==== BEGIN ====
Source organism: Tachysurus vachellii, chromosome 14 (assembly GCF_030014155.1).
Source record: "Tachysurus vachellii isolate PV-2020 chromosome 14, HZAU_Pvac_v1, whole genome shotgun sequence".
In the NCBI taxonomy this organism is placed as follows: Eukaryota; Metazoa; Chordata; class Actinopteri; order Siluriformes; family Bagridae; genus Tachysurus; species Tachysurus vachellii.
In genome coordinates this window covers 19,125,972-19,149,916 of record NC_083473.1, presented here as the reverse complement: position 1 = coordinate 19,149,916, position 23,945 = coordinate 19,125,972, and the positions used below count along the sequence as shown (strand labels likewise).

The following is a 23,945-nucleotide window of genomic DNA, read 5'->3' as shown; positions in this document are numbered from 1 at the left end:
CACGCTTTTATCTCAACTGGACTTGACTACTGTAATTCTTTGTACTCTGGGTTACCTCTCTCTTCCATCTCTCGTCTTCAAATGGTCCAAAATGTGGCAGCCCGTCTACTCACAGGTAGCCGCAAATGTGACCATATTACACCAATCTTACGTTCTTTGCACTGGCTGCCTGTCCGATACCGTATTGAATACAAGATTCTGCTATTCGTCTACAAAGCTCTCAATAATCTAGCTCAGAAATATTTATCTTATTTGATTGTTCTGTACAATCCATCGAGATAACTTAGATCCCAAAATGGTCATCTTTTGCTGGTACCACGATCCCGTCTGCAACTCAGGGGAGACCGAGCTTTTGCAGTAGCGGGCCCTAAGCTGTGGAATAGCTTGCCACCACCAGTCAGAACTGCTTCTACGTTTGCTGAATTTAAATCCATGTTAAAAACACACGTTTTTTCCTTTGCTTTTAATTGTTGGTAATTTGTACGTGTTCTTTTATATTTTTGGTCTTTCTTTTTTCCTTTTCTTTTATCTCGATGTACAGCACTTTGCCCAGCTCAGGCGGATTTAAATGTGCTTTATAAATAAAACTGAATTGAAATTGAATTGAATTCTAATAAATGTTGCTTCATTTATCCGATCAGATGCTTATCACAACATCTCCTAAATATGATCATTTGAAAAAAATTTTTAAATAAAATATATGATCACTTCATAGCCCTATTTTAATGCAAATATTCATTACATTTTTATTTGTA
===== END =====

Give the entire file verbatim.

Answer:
Source organism: Tachysurus vachellii, chromosome 14 (assembly GCF_030014155.1).
Source record: "Tachysurus vachellii isolate PV-2020 chromosome 14, HZAU_Pvac_v1, whole genome shotgun sequence".
In the NCBI taxonomy this organism is placed as follows: Eukaryota; Metazoa; Chordata; class Actinopteri; order Siluriformes; family Bagridae; genus Tachysurus; species Tachysurus vachellii.
In genome coordinates this window covers 19,125,972-19,149,916 of record NC_083473.1, presented here as the reverse complement: position 1 = coordinate 19,149,916, position 23,945 = coordinate 19,125,972, and the positions used below count along the sequence as shown (strand labels likewise).

The following is a 23,945-nucleotide window of genomic DNA, read 5'->3' as shown; positions in this document are numbered from 1 at the left end:
CACGCTTTTATCTCAACTGGACTTGACTACTGTAATTCTTTGTACTCTGGGTTACCTCTCTCTTCCATCTCTCGTCTTCAAATGGTCCAAAATGTGGCAGCCCGTCTACTCACAGGTAGCCGCAAATGTGACCATATTACACCAATCTTACGTTCTTTGCACTGGCTGCCTGTCCGATACCGTATTGAATACAAGATTCTGCTATTCGTCTACAAAGCTCTCAATAATCTAGCTCAGAAATATTTATCTTATTTGATTGTTCTGTACAATCCATCGAGATAACTTAGATCCCAAAATGGTCATCTTTTGCTGGTACCACGATCCCGTCTGCAACTCAGGGGAGACCGAGCTTTTGCAGTAGCGGGCCCTAAGCTGTGGAATAGCTTGCCACCACCAGTCAGAACTGCTTCTACGTTTGCTGAATTTAAATCCATGTTAAAAACACACGTTTTTTCCTTTGCTTTTAATTGTTGGTAATTTGTACGTGTTCTTTTATATTTTTGGTCTTTCTTTTTTCCTTTTCTTTTATCTCGATGTACAGCACTTTGCCCAGCTCAGGCGGATTTAAATGTGCTTTATAAATAAAACTGAATTGAAATTGAATTGAATTCTAATAAATGTTGCTTCATTTATCCGATCAGATGCTTATCACAACATCTCCTAAATATGATCATTTGAAAAAAATTTTTAAATAAAATATATGATCACTTCATAGCCCTATTTTAATGCAAATATTCATTACATTTTTATTTGTA